Theories of Punishment There are many theories of punishment. However, on page 374 of "Introduction to Learning and Behavior" by Russell A. Powell, P. Lynne Honey, and Diane G. Symbaluk state research to investigate the effectiveness of punishment has been great but attention to developing and testing theories of punishment have been minimal. One theory is the Conditioned Suppression Theory. The theory is based on early work by Skinner in the year of 1938. It was discovered by Skinner that punishment can stop a behavior but the behavior resumes when the punishment is withdrawn. This is sort of a dichotomy since the punishment in the first place was to stop a certain behavior. Skinner considered this: punishment typically generates a emotional response. This suppresses any kind of ongoing appetitive behavior. Furthermore, take a rat for example; when a rat is given a shock when it presses a lever, for food, it becomes upset and it does not continue to press the lever. As the book states, "when the rat is shocked for pressing a lever that produces food, it becomes upset that it loses interest in the food and therefore does not press the lever to obtain it. If however the shock is withdrawn the rat resumes lever pressing as soon as it calms down enough for its interest in food to be revived (Powell, Honey, and Symbaluk 374)." An analogy in for contrast purposes is that if Tyler stops teasing his sister, when he told not to, it is because he is upset and does not have time to pay attention to her. Thus as the book clearly states, the conditioned suppression theory of punishment states punishment does not weaken behavior but produces an emotional response that interferes with the occurrence of a behavior. What was interesting was that Skinner found this conclusion: punishment is ineffective to produce a lasting behavior. Interestingly, Skinner's experiment did not use a punishment that was strong because he utilized a device that slapped the rat on its' paw when attempting to press the lever. Subsequent research, although it is a form of torture and cruelty, reveals that more stronger forms of punishment are found to be effective. A form is using strong electric shocks will be capable to suppress behavior for a longer amount of time as stated by Azrin and Holz in the year of 1966 in "Introduction to Learning and Behavior." This was stated on page 374 of this book as well. Another theory is the Avoidance Theory of Punishment. You'll be pleased to notice that punishment involves avoidance conditioning, which the response of avoidance consists any behavior other than the behavior that is to be punished. This was stated by Dinsmoor in the year of 1954 according to our book "Introduction to Learning and Behavior." In other words, as the book states, when a behavior like jumping over the fence is strengthened according to a form of shock avoidance in an avoidance situation, then the behavior of doing "anything other than lever pressing" is reinforced by shock avoidance in a punishment of lever pressing situation. Reference: Powell, R. A., Honey, P. L., & Symbaluk, D. G. (2017). Introduction to learning and behavior. Boston, MA: Cengage Learning.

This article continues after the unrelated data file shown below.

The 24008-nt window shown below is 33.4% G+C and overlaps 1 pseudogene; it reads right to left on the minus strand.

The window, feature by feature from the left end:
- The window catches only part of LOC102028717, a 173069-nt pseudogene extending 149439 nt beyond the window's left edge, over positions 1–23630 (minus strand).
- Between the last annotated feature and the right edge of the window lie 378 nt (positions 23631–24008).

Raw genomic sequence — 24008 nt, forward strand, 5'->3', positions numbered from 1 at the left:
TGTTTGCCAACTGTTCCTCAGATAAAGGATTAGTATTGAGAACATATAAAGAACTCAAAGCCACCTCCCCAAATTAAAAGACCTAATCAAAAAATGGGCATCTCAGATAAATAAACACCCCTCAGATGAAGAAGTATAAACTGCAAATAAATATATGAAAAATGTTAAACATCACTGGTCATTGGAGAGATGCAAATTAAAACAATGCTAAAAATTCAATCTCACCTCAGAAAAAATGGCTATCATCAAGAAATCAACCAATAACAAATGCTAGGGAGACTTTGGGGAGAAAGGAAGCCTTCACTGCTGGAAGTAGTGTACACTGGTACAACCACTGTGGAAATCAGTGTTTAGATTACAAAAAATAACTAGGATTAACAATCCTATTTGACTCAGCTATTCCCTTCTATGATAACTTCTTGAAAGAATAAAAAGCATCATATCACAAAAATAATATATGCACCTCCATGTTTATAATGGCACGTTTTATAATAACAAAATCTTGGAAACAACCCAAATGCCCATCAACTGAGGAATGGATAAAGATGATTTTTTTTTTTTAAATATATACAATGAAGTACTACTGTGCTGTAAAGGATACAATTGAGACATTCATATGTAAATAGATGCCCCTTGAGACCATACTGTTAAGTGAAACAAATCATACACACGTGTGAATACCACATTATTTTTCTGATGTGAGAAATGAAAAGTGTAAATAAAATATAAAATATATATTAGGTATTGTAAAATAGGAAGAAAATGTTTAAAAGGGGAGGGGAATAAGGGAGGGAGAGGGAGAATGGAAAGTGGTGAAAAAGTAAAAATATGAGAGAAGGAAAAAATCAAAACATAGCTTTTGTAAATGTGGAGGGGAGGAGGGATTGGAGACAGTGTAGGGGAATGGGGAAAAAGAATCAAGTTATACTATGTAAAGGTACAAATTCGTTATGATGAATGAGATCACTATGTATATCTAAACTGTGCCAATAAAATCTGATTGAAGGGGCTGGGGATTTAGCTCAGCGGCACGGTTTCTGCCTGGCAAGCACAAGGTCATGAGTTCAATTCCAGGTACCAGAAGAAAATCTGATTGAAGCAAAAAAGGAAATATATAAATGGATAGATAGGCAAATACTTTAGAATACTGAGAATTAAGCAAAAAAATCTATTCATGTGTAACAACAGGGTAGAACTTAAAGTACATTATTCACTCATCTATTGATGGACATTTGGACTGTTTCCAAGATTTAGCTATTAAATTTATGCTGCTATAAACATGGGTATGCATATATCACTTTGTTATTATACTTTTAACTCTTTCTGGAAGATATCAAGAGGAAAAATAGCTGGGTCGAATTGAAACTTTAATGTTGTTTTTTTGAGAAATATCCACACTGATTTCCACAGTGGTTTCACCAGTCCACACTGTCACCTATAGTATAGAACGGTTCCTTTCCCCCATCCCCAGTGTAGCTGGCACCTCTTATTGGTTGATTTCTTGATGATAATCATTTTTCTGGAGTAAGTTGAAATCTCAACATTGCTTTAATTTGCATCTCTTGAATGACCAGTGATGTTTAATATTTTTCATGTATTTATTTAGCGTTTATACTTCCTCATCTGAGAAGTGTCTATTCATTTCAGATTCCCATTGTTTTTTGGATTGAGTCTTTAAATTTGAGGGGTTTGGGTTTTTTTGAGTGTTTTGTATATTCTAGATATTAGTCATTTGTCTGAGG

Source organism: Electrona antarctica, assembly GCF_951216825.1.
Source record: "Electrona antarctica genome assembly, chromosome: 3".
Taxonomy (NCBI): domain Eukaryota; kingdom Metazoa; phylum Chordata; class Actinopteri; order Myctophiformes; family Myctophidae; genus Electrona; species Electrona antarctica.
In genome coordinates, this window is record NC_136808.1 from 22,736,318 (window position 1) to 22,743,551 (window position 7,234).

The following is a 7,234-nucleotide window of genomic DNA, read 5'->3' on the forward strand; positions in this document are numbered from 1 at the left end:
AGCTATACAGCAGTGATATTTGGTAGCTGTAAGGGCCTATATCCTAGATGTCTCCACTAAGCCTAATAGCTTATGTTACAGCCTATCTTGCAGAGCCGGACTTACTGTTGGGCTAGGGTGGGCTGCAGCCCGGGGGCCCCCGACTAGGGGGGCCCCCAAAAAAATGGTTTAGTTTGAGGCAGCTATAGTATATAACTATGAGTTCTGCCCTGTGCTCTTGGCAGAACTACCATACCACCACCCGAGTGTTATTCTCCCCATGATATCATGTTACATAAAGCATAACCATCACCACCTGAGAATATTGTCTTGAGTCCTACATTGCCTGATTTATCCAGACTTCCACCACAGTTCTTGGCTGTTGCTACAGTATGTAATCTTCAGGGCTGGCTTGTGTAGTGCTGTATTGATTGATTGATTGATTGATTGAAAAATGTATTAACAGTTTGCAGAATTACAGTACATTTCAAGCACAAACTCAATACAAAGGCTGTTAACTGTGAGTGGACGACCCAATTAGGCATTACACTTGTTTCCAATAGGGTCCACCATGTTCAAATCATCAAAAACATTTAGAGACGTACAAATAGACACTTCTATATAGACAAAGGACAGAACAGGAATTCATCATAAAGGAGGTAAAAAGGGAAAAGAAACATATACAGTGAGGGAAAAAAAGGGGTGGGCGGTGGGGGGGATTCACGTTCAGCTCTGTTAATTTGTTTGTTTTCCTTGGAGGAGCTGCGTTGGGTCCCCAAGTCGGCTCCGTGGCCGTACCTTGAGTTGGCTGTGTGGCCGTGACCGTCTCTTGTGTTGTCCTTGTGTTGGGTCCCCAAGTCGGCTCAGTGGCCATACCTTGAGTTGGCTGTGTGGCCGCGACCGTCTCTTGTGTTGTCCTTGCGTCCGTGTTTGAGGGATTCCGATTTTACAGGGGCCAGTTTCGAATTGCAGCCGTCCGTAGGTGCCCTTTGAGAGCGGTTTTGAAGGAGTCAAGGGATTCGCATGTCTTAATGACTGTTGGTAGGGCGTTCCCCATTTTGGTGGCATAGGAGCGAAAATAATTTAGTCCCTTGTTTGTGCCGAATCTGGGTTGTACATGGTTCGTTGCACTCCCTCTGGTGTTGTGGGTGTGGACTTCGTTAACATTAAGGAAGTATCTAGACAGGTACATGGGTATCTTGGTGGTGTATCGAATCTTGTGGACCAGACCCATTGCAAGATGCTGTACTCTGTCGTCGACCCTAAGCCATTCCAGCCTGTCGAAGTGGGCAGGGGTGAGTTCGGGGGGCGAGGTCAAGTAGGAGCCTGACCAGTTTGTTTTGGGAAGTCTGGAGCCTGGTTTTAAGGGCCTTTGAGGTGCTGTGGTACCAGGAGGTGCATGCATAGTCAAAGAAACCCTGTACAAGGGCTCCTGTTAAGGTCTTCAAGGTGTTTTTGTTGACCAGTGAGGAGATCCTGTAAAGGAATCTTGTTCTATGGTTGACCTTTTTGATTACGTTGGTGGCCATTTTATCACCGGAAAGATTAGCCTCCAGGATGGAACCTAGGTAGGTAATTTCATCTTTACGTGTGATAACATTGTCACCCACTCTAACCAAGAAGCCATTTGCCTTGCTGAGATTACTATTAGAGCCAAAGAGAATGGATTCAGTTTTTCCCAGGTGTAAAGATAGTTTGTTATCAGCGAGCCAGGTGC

Avoidance By: Ramanpreet Kaur 6-14-17Discussing Avoidance and Escape Avoidance was discussed in the book and the slides provided for the “Psychology of learning” class. Being a part of the class, I found it interesting to write about avoidance and the topics that go alongside it. Escape and avoidance are two synonymous and linked terms that are promptly shown in our powerpoints by Professor Berg, as well as our very own “Learning and Behavior” textbook, which so greatly illustrates these two phenomenons. One slide in the powerpoint had “Escape” as the title. Escape was discussed by the following: “Escape from rain by running indoors when it starts” is a scenario where one would benefit from escaping the situation. It would come into play since we are prone to run away from anything that has the potential to cause us harm or illness. In this case, the probability of individuals falling ill would be high because our body temperature would decrease unnaturally due to heavy rainfall. The end result would be a flu or a cold. Falling ill is something that no one likes. We invariably are led to avoid certain things that cause illness. The same can be said to avoid heavy rainfall and downpour since our bodies are not used to getting sticky from the water, and then being forced to go home and take a long shower as a result. Furthermore, the itchiness and the uncleanliness that comes with that kind of water is annoying in itself. Hence, our motivation to take a leave from such situations (like rain). Continuing forward our discussion of avoidance, I would like to compare how the scenario of avoidance is contrasted with the discussion of “Escape.” In the very same powerpoint, it states that avoidance would be the following: “Avoid the rain completely by getting inside before the storm starts.” I thought this was a wonderful point to make as when we don’t want to deal with a certain stimuli, we would just completely rule it out, and do anything it takes to avoid it. This is the same case and the same scenario. I found the topic of avoidance and escape to be extremely significant so much that I decided to write a post about it. It definitely makes for an interesting discussion. Hope to see some comments on this so we can learn from one another.